Contractual interpretation – insurance contracts
– defined terms – bolded terms defined to have special
meaning – where term appears unbolded, it is to be
interpreted in accordance with natural and ordinary meaning In the
recent decision of Cruise Oz Pty Ltd v AAI Ltd,1Justice Carmody of
the Supreme Court of Queensland considered whether an insurance
agreement covered flood damage sustained at a trade show. In
resolving this dispute, His Honour considered:
whether showgrounds constitute "your premises" for
the purposes of the exclusion clause under section 3 of the
the process for determining the "most favourable
clause" where a "Two Section Exclusion Clause" in
the agreement prescribed that, where two or more insuring clauses
might respond to the relevant claim, the most favourable clause
This decision provides a cautionary illustration that, where an
insurance agreement defines bold terms to have a specific or
technical meaning, it will be difficult to establish that unbolded
terms should not be interpreted in accordance with their natural
and ordinary meaning.
Cruise Oz Pty Ltd (the applicant) and Vero
Insurance (the respondent), entered into an
insurance agreement on 12 June 2013. On 26 and 27 March 2014 the
applicant exhibited 15 caravans at the Mudgeeraba Showgrounds for a
trade show. On 27 March, part of the showgrounds were submerged
during significant rain causing substantial damage to 3 vehicles,
and causing the other 12 to be written off. The respondent in large
part, declined the claims under both s 1(A) and s 3 of the
agreement. The responded submitted that the claim under s 3 should
be rejected on the basis of the definition of "your
premises," and because s 1(A) was the more favourable claim
under the Two Section Exclusion Clause, s 3 could not apply.
The decision on appeal
The correct meaning of "your
The term "your premises" was defined in the
definitional schedule to the policy in broad terms that would
extend the exclusion of cover to the vehicles while situated at the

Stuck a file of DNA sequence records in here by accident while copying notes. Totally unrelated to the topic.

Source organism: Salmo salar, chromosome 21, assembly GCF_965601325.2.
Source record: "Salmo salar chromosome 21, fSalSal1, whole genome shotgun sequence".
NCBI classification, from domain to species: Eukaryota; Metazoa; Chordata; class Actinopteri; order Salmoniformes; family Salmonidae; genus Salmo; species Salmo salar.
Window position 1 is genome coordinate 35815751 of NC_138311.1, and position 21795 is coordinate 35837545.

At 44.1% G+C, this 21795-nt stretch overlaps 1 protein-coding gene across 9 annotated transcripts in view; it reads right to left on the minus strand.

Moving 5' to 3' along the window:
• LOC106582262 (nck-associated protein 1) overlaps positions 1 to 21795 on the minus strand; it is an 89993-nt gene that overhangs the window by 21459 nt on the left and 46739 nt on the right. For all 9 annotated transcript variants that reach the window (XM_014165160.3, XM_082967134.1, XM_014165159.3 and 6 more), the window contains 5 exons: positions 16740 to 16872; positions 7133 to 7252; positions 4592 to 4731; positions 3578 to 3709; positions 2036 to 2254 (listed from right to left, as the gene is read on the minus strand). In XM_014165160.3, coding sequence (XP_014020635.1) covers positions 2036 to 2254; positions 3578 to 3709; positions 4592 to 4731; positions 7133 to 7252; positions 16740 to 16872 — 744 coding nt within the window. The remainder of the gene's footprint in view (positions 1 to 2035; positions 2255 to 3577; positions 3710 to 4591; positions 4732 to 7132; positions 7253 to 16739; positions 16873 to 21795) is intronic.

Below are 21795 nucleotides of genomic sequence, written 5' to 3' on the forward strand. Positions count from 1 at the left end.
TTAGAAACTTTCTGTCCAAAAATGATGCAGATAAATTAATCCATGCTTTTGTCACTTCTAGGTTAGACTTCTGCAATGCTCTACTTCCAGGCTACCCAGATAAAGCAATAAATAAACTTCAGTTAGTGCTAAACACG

showgrounds. However, the interpretative clause of the policy
prescribed that all words in bold had the definition prescribed in
the definitional schedule. "Your premises" was not bolded
in the relevant paragraph of the policy and in the absence of that,
Carmody J "inferred that any words which are not in bold do
not possess a special defined meaning". He concluded that
"your premises" ought be afforded its natural and
ordinary meaning which would not extend to the showgrounds:
The respondent argued that the failure to bold "your
premises" was a mistake. This argument was rejected by the
Court on the basis that there was insufficient evidence there was
no unconscionable conduct by the applicant which would justify
fundamentally modifying the agreement for a unilateral mistake, and
using the natural meaning did not make the agreement uncommercial
or inequitable: -.
The Court held that the natural and ordinary meaning of
"your premises" includes at least a stable, durable and
continuous occupation of a building or part of a building that
houses a business. Therefore the trade show was not within the
natural and ordinary meaning of "your premises." The
respondent was unsuccessful in arguing that such an interpretation
was uncommercial, or that "your premises" should be
interpreted in the same way in both s 1(A) and s 3, or that
premises could be construed to include a trade show: -.
The "Two Section Exclusion Clause"
The most favourable clause for an insurance claim should be
determined with reference to the nature and circumstances of the
claim: -47]. A clause that allows some recovery is much more
favourable than a clause that permits a large recovery but is
excluded in the circumstances by an exclusion clause: . Section
1(A) could not be considered the more favourable clause as the
flood damage exclusion clause made it unlikely to succeed.
Moreover, the two section exclusion clause is only relevant where
two sections apply, and in this circumstance only s 3 applies:
The Court also held that the part payments made under s 1(A) do
not preclude the applicant from claiming under the more favourable
clause of s 3: .
Implications for the interpretation of insurance contracts
In an insurance document where only bolded terms are defined to
have a specific or technical meaning, it will be difficult to
establish that unbolded terms should not be given their natural and
ordinary meaning. Evidence of the insurer's subjective
intention to the contrary may not be sufficient to show a common
intention of the parties.
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The failure of a party to call a witness does not necessarily give rise to an adverse inference being drawn in accordance with Jones v Dunkel (1959) 101 CLR 298. An unfavourable inference is drawn only if evidence otherwise provides a basis on which that unfavourable inference can be drawn.
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